The times to write /dev/zero to the whole disk are roughly the same as the above "read" table. This leads us to the expectation that the best copy time from one disk to another will be around 510 seconds (8 minutes 30 seconds). A strictly synchronous copy with only one thread should take about twice this time.
time (seconds) time (mins:secs) CPU utilization
dd  [sdb -> sdc] bs=512 1075 17:55 26 %
dd [sdb -> sdc] bs=8192 1062 17:42 27 %
sgp_dd [sdb -> sdc] 994 16:34 32 %
sg_dd [sg1 -> sg2] 1342 22:22 6 %
sg_dd [raw1 -> raw2] 1351 22:31 5 %
sgp_dd [sg1 -> sg2] 511 8:31 17 %
sgp_dd [raw1 -> raw2] 560 9:20 12 %
sgp_dd [sg1 -> raw2] 559 9:19 17 %
sgp_dd [sg1 -> sdc] 528 8:48 47 %
sgp_dd [raw1 -> sg2] 563 9:23 15 %
Time to copy a 4.4 GB disk to another 4.4 GB disk

All of the above sg_dd and sgp_dd commands have 'bs=512' and 'bpt' (blocks per transfer) at its default value of 128 which meant transfers of 64 KB per IO operation were being attempted. The sgp_dd command had 4 worker threads attempting to run in parallel.

Quantifying the system lethargy when either the input or output file is a block device (e.g. sdb or sdc) is rather tricky but here is a rough measure. The time to start X is recorded on the test machine. Each test is done 3 times approximately a minute apart. The first column of times is when the machine is doing nothing other than starting X.
The next column shows the times to start X when dd is being used for a disk to disk copy via the raw devices. The last column is the time to start X when the same disk to disk copy is being done, this time via the block devices. Timings were done with a wrist watch.
doing nothing else dd [raw1 -> raw2] dd [sdb -> sdc]
First time 15 16 23
Second time 7 8 23
Third time 7 8 23
System lethargy. Time (in secs) to start X.


The strictly synchronous, single-threaded sg_dd gave the worst copy times. 22 minutes is almost 3 times the read and write times for each disk. This is probably caused by rotational latency effects on the disk and would most likely be improved by increasing (or decreasing) the transfer size which was 64 KB. The times associated with copying via the block devices (i.e. sdb and sdc) approach a factor of 2 greater than the best time at 16 to 17 minutes. The "read ahead" and "write behind" action of the elevator in the block cache seems to be using the SCSI disk tagged queuing to negate any rotational latency problems. The "winners" are the sg and raw devices when used with sgp_dd. In these cases reads and writes (of already fetched data) are being done in parallel. The sg devices have the edge since they can queue commands to the disks, a technique that cannot be used with raw devices while maintaining read/write sequencing.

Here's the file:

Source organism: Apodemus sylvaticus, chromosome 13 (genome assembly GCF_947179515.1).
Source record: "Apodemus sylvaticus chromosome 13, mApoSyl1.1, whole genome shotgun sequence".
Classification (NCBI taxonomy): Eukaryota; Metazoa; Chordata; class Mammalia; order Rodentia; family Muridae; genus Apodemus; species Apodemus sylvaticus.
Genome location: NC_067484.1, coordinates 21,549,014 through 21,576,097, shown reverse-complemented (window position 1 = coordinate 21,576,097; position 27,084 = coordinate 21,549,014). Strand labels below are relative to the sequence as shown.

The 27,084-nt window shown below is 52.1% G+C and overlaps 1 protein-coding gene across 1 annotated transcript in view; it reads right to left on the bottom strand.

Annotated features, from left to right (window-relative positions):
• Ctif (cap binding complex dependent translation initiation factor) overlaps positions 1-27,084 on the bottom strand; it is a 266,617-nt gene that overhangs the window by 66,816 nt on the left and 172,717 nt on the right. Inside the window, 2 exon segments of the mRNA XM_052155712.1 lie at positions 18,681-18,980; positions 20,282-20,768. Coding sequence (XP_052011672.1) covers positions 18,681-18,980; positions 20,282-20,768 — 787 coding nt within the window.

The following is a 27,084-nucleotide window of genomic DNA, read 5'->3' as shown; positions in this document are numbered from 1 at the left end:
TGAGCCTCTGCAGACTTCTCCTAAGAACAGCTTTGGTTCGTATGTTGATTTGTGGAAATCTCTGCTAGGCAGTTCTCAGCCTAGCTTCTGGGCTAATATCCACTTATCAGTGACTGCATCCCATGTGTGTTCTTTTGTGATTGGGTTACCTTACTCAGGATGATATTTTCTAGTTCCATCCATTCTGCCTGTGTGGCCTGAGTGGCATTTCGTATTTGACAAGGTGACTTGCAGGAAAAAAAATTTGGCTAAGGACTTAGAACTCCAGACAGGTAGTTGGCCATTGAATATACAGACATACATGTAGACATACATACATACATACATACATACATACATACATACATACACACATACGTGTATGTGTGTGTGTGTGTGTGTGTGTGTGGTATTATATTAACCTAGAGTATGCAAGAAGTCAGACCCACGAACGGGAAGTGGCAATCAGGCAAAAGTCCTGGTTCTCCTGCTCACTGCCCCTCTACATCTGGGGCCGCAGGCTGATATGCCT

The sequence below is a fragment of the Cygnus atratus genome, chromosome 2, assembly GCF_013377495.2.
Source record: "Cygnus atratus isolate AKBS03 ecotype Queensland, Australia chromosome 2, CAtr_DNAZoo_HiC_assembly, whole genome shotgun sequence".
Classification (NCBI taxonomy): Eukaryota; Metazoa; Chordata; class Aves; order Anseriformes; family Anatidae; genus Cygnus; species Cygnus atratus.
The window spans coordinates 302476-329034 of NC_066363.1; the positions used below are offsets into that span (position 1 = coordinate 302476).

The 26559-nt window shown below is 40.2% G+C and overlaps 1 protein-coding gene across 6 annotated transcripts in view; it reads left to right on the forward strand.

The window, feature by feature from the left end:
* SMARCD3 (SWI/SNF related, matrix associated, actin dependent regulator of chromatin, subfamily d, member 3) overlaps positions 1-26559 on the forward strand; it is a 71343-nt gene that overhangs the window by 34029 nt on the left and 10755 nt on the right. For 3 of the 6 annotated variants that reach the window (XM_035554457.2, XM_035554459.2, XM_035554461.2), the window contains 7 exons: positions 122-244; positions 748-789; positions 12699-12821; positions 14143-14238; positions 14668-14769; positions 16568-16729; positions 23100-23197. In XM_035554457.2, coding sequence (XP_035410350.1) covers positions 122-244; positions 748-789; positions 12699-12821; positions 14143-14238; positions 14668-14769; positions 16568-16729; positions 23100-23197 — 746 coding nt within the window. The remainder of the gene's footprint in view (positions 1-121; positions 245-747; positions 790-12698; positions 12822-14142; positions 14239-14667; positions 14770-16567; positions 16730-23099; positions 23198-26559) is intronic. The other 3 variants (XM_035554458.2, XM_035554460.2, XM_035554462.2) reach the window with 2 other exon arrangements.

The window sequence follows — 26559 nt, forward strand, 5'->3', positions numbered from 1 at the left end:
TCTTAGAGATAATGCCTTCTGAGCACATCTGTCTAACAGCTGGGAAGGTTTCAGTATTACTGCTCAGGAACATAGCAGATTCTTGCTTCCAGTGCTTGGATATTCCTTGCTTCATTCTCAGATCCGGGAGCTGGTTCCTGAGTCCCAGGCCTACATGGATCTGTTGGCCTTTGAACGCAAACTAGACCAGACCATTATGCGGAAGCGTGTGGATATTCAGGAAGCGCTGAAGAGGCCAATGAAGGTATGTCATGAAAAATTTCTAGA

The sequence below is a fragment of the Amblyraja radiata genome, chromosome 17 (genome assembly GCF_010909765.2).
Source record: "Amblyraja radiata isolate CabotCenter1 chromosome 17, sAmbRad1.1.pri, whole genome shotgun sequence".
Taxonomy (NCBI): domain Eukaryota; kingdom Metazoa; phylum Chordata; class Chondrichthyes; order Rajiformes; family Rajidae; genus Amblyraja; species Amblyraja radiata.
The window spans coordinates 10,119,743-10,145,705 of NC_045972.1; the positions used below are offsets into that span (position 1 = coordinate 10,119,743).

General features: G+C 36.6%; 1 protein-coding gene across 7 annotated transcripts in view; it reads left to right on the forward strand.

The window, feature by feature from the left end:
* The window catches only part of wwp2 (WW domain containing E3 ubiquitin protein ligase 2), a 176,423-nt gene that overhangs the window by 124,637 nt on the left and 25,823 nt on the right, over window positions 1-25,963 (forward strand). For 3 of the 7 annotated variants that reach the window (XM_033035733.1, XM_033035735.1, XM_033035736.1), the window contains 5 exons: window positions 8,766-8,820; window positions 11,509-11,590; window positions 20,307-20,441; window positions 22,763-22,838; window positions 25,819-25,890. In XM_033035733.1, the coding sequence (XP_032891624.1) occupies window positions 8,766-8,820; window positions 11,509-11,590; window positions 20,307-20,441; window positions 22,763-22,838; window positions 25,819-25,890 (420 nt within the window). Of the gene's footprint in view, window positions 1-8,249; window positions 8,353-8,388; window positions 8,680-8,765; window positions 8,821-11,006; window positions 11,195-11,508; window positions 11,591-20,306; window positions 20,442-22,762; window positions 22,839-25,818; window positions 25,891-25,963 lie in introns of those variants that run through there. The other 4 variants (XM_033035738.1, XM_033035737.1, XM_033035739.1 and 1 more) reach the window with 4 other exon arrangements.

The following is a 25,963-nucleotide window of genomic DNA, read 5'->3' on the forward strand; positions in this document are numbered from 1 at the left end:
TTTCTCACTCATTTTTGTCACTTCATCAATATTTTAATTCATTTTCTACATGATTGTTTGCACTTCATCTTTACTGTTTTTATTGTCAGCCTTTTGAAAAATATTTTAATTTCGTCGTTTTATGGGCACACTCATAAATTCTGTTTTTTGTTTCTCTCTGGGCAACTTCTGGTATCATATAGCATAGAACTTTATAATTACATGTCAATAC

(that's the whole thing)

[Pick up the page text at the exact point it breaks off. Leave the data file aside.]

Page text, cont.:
While the CPU utilization figures are interesting, they fail to convey the effect of using block devices (e.g. sdb or sdc) as either input or output on overall system performance. When this happens, the previous contents of the buffer cache are flushed out and filled with transient data from the disks being copied. This "system lethargy" table above demonstrates this point. It should also be noted that the elevator design in the buffer cache is not optimized for this type of "abuse". Various defaults of the elevator can be modified with the elvtune utility.

Other results

Abel Deuring <> has done similar tests on 2 (older) SCSI disks and found a 35% and a 52% reduction in copy times (depending on which direction he copied). While the percent reduction was not as high as above, it does corroborate these results. Abel also did some tests on a RAID unit and got roughly similar results.

There is a (now archived) variant of sgp_dd called sgq_dd that uses asynchronous IO techniques on sg devices within a single threaded main loop. While the two programs yielded almost identical timings for a disk to disk copy, sgq_dd had a smaller CPU utilization. However sgq_dd would not have been any benefit to block special and raw devices since they do not lend themselves to asynchronous IO techniques. So, as fast web server designers have noted, there is still a place for designs that use asynchronous IO rather than multiple threads.


When copying large amounts of data between disks (or their partitions) using a multi-threaded variant of the classic Unix dd command can yield considerable speed improvements. There are overall system performance benefits to not using block special devices (such as /dev/hda or /dev/sdb) for large copies. Raw devices and a program like sgp_dd should give good results for IDE disks. Sg devices and sgp_dd gave the best results for SCSI disk copies in these measurements.

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Doug Gilbert (
Last updated: 3rd January 2001